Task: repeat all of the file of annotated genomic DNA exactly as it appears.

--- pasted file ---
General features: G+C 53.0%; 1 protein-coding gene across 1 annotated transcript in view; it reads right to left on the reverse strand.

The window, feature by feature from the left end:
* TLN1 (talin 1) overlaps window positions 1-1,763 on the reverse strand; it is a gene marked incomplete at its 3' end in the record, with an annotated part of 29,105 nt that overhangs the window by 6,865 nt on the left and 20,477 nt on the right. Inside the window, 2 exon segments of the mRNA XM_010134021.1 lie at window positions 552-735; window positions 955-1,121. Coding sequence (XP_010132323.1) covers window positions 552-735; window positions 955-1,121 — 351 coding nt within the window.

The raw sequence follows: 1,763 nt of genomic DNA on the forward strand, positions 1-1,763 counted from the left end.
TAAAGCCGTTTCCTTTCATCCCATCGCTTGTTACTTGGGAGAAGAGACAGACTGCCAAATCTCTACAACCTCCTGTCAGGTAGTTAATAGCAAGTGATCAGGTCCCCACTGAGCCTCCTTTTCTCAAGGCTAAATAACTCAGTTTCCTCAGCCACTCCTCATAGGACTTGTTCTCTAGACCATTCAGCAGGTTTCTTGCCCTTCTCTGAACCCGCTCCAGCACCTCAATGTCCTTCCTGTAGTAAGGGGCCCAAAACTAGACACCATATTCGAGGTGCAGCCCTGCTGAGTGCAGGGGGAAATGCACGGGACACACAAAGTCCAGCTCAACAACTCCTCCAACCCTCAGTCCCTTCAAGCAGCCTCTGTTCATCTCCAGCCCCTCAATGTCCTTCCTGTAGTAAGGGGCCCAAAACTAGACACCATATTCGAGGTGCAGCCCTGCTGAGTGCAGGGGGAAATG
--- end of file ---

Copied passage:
General features: G+C 53.0%; 1 protein-coding gene across 1 annotated transcript in view; it reads right to left on the reverse strand.

The window, feature by feature from the left end:
* TLN1 (talin 1) overlaps window positions 1-1,763 on the reverse strand; it is a gene marked incomplete at its 3' end in the record, with an annotated part of 29,105 nt that overhangs the window by 6,865 nt on the left and 20,477 nt on the right. Inside the window, 2 exon segments of the mRNA XM_010134021.1 lie at window positions 552-735; window positions 955-1,121. Coding sequence (XP_010132323.1) covers window positions 552-735; window positions 955-1,121 — 351 coding nt within the window.

The raw sequence follows: 1,763 nt of genomic DNA on the forward strand, positions 1-1,763 counted from the left end.
TAAAGCCGTTTCCTTTCATCCCATCGCTTGTTACTTGGGAGAAGAGACAGACTGCCAAATCTCTACAACCTCCTGTCAGGTAGTTAATAGCAAGTGATCAGGTCCCCACTGAGCCTCCTTTTCTCAAGGCTAAATAACTCAGTTTCCTCAGCCACTCCTCATAGGACTTGTTCTCTAGACCATTCAGCAGGTTTCTTGCCCTTCTCTGAACCCGCTCCAGCACCTCAATGTCCTTCCTGTAGTAAGGGGCCCAAAACTAGACACCATATTCGAGGTGCAGCCCTGCTGAGTGCAGGGGGAAATGCACGGGACACACAAAGTCCAGCTCAACAACTCCTCCAACCCTCAGTCCCTTCAAGCAGCCTCTGTTCATCTCCAGCCCCTCAATGTCCTTCCTGTAGTAAGGGGCCCAAAACTAGACACCATATTCGAGGTGCAGCCCTGCTGAGTGCAGGGGGAAATG